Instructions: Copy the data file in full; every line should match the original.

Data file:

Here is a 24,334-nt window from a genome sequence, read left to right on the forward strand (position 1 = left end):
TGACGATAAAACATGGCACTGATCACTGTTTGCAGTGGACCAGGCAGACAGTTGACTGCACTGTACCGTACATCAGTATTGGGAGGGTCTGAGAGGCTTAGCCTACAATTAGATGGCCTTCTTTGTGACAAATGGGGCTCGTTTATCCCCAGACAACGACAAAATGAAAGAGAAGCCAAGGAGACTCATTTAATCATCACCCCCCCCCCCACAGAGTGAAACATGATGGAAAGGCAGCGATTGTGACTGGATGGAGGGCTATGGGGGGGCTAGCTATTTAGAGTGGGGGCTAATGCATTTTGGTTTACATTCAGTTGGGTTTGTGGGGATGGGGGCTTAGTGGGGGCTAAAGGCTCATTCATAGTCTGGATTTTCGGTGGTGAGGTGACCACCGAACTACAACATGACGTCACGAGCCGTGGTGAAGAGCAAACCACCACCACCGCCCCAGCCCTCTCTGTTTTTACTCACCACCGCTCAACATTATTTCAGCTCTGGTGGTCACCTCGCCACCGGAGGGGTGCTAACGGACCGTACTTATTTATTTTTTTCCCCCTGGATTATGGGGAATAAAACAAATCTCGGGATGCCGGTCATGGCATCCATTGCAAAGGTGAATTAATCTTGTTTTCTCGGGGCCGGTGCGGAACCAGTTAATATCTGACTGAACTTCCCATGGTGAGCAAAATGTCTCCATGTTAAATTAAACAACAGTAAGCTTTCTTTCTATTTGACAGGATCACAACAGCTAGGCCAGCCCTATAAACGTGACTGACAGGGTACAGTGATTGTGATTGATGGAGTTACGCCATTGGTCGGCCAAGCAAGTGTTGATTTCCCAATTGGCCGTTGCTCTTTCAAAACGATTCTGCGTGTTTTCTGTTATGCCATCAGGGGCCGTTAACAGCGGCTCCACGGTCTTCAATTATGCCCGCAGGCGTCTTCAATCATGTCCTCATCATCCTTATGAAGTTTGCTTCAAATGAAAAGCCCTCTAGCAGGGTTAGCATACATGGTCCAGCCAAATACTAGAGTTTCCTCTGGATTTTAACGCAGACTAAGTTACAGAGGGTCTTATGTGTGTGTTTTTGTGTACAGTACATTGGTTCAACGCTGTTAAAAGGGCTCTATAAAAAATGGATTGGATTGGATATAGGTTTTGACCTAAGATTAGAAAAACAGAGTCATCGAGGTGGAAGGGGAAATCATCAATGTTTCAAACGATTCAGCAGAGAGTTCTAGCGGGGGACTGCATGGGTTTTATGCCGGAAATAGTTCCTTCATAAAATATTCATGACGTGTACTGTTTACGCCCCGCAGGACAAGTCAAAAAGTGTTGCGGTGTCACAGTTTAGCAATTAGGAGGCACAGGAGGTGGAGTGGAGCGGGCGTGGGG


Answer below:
Here is a 24,334-nt window from a genome sequence, read left to right on the forward strand (position 1 = left end):
TGACGATAAAACATGGCACTGATCACTGTTTGCAGTGGACCAGGCAGACAGTTGACTGCACTGTACCGTACATCAGTATTGGGAGGGTCTGAGAGGCTTAGCCTACAATTAGATGGCCTTCTTTGTGACAAATGGGGCTCGTTTATCCCCAGACAACGACAAAATGAAAGAGAAGCCAAGGAGACTCATTTAATCATCACCCCCCCCCCCACAGAGTGAAACATGATGGAAAGGCAGCGATTGTGACTGGATGGAGGGCTATGGGGGGGCTAGCTATTTAGAGTGGGGGCTAATGCATTTTGGTTTACATTCAGTTGGGTTTGTGGGGATGGGGGCTTAGTGGGGGCTAAAGGCTCATTCATAGTCTGGATTTTCGGTGGTGAGGTGACCACCGAACTACAACATGACGTCACGAGCCGTGGTGAAGAGCAAACCACCACCACCGCCCCAGCCCTCTCTGTTTTTACTCACCACCGCTCAACATTATTTCAGCTCTGGTGGTCACCTCGCCACCGGAGGGGTGCTAACGGACCGTACTTATTTATTTTTTTCCCCCTGGATTATGGGGAATAAAACAAATCTCGGGATGCCGGTCATGGCATCCATTGCAAAGGTGAATTAATCTTGTTTTCTCGGGGCCGGTGCGGAACCAGTTAATATCTGACTGAACTTCCCATGGTGAGCAAAATGTCTCCATGTTAAATTAAACAACAGTAAGCTTTCTTTCTATTTGACAGGATCACAACAGCTAGGCCAGCCCTATAAACGTGACTGACAGGGTACAGTGATTGTGATTGATGGAGTTACGCCATTGGTCGGCCAAGCAAGTGTTGATTTCCCAATTGGCCGTTGCTCTTTCAAAACGATTCTGCGTGTTTTCTGTTATGCCATCAGGGGCCGTTAACAGCGGCTCCACGGTCTTCAATTATGCCCGCAGGCGTCTTCAATCATGTCCTCATCATCCTTATGAAGTTTGCTTCAAATGAAAAGCCCTCTAGCAGGGTTAGCATACATGGTCCAGCCAAATACTAGAGTTTCCTCTGGATTTTAACGCAGACTAAGTTACAGAGGGTCTTATGTGTGTGTTTTTGTGTACAGTACATTGGTTCAACGCTGTTAAAAGGGCTCTATAAAAAATGGATTGGATTGGATATAGGTTTTGACCTAAGATTAGAAAAACAGAGTCATCGAGGTGGAAGGGGAAATCATCAATGTTTCAAACGATTCAGCAGAGAGTTCTAGCGGGGGACTGCATGGGTTTTATGCCGGAAATAGTTCCTTCATAAAATATTCATGACGTGTACTGTTTACGCCCCGCAGGACAAGTCAAAAAGTGTTGCGGTGTCACAGTTTAGCAATTAGGAGGCACAGGAGGTGGAGTGGAGCGGGCGTGGGG